Rice Bows Out, but Benghazi Battles Go On

By:  Jack Kenny
12/17/2012
       
Rice Bows Out, but Benghazi Battles Go On

The battle over the non-nomination of Susan Rice is over, but battles over the September 11 attack in Benghazi will continue, following the U.N. ambassador's announcement that she was withdrawing from consideration for the nomination to succeed Hillary Clinton as Secretary of State.

The battle over the non-nomination of Susan Rice is over, but controversy over the September 11 attack in Benghazi continues following the UN ambassador's announcement that she was withdrawing from consideration for the nomination to succeed Hillary Clinton as secretary of state. Ambassador Rice notified the president by phone Thursday afternoon that she would not be a candidate for the job, possibly sparing the President a battle he appeared to welcome shortly after his reelection last month.

"If Sen. McCain and Sen. Graham and others want to go after somebody, they should go after me," Obama said at a White House news conference in November, as he characterized as "outrageous" the sharply worded criticisms of Rice by Republican Senators John McCain of Arizona and Lindsey Graham of South Carolina. The senators and other Republicans had charged Rice with making false and misleading statements when, appearing on five Sunday news shows five days after the event, she described the armed assault that killed U.S. Ambassador Chris Stevens and thee other Americans in Benghazi as stemming from demonstrations over an anti-Muslim video on the Internet, rather than a planned terrorist attack Both Obama and Rice have said she was relying at the time on intelligence reports of an incident still in the early stages of investigation.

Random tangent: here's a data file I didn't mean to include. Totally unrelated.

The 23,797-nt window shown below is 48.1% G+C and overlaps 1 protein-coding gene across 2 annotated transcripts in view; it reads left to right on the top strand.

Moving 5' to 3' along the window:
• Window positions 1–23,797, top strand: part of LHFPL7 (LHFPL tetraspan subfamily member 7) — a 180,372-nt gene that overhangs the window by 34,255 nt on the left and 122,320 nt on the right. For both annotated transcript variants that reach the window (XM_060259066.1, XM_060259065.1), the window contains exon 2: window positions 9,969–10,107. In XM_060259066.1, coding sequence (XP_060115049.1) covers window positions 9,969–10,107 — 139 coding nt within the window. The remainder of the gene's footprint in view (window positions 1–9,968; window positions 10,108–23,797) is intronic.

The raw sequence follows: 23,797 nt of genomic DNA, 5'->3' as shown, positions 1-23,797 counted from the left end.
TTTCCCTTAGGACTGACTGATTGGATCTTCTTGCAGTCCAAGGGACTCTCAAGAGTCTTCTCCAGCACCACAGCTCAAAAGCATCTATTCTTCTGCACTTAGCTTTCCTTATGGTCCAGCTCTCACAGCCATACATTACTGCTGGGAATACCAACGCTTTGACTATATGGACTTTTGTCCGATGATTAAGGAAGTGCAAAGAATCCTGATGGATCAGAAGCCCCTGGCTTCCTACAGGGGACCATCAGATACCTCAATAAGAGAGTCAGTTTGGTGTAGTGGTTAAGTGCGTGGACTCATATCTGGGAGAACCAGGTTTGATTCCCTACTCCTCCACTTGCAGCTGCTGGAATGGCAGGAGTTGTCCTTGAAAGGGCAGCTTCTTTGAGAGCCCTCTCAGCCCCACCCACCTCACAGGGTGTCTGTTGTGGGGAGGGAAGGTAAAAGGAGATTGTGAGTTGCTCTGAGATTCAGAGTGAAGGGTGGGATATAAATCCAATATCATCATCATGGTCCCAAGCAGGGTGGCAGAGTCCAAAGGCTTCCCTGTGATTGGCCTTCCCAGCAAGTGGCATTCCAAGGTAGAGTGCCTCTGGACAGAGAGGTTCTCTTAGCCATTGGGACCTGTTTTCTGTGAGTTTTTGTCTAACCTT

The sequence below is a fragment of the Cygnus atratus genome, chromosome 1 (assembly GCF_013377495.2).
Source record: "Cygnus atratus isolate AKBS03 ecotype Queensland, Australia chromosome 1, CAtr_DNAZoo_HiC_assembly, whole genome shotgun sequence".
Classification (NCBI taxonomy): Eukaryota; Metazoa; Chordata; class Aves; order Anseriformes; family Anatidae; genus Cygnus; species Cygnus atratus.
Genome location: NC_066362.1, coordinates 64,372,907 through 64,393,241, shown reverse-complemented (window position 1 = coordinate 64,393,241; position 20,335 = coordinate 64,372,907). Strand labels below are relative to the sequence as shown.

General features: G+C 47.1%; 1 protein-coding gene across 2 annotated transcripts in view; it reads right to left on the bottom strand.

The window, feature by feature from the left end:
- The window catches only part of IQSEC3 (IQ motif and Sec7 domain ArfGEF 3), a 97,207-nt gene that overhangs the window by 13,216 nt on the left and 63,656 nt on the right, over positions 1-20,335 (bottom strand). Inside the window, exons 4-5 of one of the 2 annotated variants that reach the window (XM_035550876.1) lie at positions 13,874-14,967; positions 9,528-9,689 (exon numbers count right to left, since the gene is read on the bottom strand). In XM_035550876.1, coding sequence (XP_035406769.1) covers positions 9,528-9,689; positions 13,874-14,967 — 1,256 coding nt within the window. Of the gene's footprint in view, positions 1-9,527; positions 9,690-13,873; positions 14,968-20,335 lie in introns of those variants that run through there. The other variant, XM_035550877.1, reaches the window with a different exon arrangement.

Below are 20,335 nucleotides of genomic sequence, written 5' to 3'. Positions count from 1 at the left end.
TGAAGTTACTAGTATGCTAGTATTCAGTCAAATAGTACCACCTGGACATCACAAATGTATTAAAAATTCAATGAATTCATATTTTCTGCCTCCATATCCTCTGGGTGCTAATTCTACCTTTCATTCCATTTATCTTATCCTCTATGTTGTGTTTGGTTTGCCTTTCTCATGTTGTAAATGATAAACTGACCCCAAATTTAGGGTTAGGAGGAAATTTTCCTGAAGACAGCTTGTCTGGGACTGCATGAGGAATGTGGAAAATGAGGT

"When discussing Benghazi, I relied on fully cleared, unclassified points provided by the intelligence community, which encapsulated their best current assessment," Rice said in an op ed article the Washington Post published online Thursday. "I have never sought in any way, shape or form to mislead the American people." But a battle over her nomination would distract from other, more important issues, she said.

"I have never shied away from a fight for a cause I believe in," Rice wrote. "But, as it became clear that my potential nomination would spark an enduring partisan battle, I concluded that it would be wrong to allow this debate to continue distracting from urgent national priorities — creating jobs, growing our economy, addressing our deficit, reforming our immigration system and protecting our national security. These are the issues that deserve our focus, not a controversy about me."

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Photo of Ambassador Susan Rice: AP Images

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